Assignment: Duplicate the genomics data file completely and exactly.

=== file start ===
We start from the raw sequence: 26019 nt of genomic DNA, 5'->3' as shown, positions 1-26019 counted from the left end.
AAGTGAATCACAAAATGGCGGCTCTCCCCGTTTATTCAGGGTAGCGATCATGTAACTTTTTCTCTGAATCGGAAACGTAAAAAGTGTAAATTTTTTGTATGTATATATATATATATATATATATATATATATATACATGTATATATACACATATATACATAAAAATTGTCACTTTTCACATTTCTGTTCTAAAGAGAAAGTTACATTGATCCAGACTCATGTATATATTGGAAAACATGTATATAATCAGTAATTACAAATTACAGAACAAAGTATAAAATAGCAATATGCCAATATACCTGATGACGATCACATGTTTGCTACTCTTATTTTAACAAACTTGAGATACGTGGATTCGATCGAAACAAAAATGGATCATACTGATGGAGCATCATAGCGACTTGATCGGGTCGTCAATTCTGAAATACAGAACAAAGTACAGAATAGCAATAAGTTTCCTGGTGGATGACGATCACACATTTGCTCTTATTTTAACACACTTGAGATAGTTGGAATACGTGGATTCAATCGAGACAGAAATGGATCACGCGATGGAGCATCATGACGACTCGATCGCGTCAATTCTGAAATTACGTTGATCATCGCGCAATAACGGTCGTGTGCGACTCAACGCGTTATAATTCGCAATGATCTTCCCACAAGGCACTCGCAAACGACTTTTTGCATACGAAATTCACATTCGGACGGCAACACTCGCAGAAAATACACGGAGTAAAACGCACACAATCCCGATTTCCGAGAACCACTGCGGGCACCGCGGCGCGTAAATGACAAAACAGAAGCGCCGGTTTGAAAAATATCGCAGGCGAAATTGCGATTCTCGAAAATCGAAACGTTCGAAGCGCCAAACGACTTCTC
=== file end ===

We start from the raw sequence: 26019 nt of genomic DNA, 5'->3' as shown, positions 1-26019 counted from the left end.
AAGTGAATCACAAAATGGCGGCTCTCCCCGTTTATTCAGGGTAGCGATCATGTAACTTTTTCTCTGAATCGGAAACGTAAAAAGTGTAAATTTTTTGTATGTATATATATATATATATATATATATATATATATACATGTATATATACACATATATACATAAAAATTGTCACTTTTCACATTTCTGTTCTAAAGAGAAAGTTACATTGATCCAGACTCATGTATATATTGGAAAACATGTATATAATCAGTAATTACAAATTACAGAACAAAGTATAAAATAGCAATATGCCAATATACCTGATGACGATCACATGTTTGCTACTCTTATTTTAACAAACTTGAGATACGTGGATTCGATCGAAACAAAAATGGATCATACTGATGGAGCATCATAGCGACTTGATCGGGTCGTCAATTCTGAAATACAGAACAAAGTACAGAATAGCAATAAGTTTCCTGGTGGATGACGATCACACATTTGCTCTTATTTTAACACACTTGAGATAGTTGGAATACGTGGATTCAATCGAGACAGAAATGGATCACGCGATGGAGCATCATGACGACTCGATCGCGTCAATTCTGAAATTACGTTGATCATCGCGCAATAACGGTCGTGTGCGACTCAACGCGTTATAATTCGCAATGATCTTCCCACAAGGCACTCGCAAACGACTTTTTGCATACGAAATTCACATTCGGACGGCAACACTCGCAGAAAATACACGGAGTAAAACGCACACAATCCCGATTTCCGAGAACCACTGCGGGCACCGCGGCGCGTAAATGACAAAACAGAAGCGCCGGTTTGAAAAATATCGCAGGCGAAATTGCGATTCTCGAAAATCGAAACGTTCGAAGCGCCAAACGACTTCTC